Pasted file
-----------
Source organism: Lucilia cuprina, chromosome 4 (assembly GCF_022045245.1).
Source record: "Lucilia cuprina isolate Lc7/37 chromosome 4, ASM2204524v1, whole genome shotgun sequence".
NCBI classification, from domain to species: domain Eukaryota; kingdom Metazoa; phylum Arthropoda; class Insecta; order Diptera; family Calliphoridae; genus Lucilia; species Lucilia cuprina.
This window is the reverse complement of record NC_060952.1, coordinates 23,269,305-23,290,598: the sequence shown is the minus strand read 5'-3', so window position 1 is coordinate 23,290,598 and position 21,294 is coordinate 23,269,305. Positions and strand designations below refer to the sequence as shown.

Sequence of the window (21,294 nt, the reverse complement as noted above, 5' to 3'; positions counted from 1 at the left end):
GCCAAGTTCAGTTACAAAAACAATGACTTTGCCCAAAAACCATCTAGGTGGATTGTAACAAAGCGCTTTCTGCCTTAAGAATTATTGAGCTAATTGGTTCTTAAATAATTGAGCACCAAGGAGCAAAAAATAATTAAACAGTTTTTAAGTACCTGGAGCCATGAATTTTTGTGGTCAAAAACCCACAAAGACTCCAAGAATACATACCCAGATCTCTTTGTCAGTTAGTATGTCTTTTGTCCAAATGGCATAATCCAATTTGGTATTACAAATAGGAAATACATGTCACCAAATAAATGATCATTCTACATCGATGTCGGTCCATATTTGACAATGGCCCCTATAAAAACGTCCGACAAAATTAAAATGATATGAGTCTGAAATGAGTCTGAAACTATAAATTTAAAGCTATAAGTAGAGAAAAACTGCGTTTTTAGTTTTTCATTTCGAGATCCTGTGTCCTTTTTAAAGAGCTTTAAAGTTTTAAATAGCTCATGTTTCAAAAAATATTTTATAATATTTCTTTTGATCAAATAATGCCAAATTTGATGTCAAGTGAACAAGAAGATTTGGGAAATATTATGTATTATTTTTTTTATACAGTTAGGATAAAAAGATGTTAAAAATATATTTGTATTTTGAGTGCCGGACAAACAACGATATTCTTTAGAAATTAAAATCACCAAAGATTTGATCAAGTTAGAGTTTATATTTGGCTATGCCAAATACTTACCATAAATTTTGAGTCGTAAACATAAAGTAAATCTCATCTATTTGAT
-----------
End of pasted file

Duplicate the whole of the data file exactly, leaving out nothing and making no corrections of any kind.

Source organism: Lucilia cuprina, chromosome 4 (assembly GCF_022045245.1).
Source record: "Lucilia cuprina isolate Lc7/37 chromosome 4, ASM2204524v1, whole genome shotgun sequence".
NCBI classification, from domain to species: domain Eukaryota; kingdom Metazoa; phylum Arthropoda; class Insecta; order Diptera; family Calliphoridae; genus Lucilia; species Lucilia cuprina.
This window is the reverse complement of record NC_060952.1, coordinates 23,269,305-23,290,598: the sequence shown is the minus strand read 5'-3', so window position 1 is coordinate 23,290,598 and position 21,294 is coordinate 23,269,305. Positions and strand designations below refer to the sequence as shown.

Sequence of the window (21,294 nt, the reverse complement as noted above, 5' to 3'; positions counted from 1 at the left end):
GCCAAGTTCAGTTACAAAAACAATGACTTTGCCCAAAAACCATCTAGGTGGATTGTAACAAAGCGCTTTCTGCCTTAAGAATTATTGAGCTAATTGGTTCTTAAATAATTGAGCACCAAGGAGCAAAAAATAATTAAACAGTTTTTAAGTACCTGGAGCCATGAATTTTTGTGGTCAAAAACCCACAAAGACTCCAAGAATACATACCCAGATCTCTTTGTCAGTTAGTATGTCTTTTGTCCAAATGGCATAATCCAATTTGGTATTACAAATAGGAAATACATGTCACCAAATAAATGATCATTCTACATCGATGTCGGTCCATATTTGACAATGGCCCCTATAAAAACGTCCGACAAAATTAAAATGATATGAGTCTGAAATGAGTCTGAAACTATAAATTTAAAGCTATAAGTAGAGAAAAACTGCGTTTTTAGTTTTTCATTTCGAGATCCTGTGTCCTTTTTAAAGAGCTTTAAAGTTTTAAATAGCTCATGTTTCAAAAAATATTTTATAATATTTCTTTTGATCAAATAATGCCAAATTTGATGTCAAGTGAACAAGAAGATTTGGGAAATATTATGTATTATTTTTTTTATACAGTTAGGATAAAAAGATGTTAAAAATATATTTGTATTTTGAGTGCCGGACAAACAACGATATTCTTTAGAAATTAAAATCACCAAAGATTTGATCAAGTTAGAGTTTATATTTGGCTATGCCAAATACTTACCATAAATTTTGAGTCGTAAACATAAAGTAAATCTCATCTATTTGAT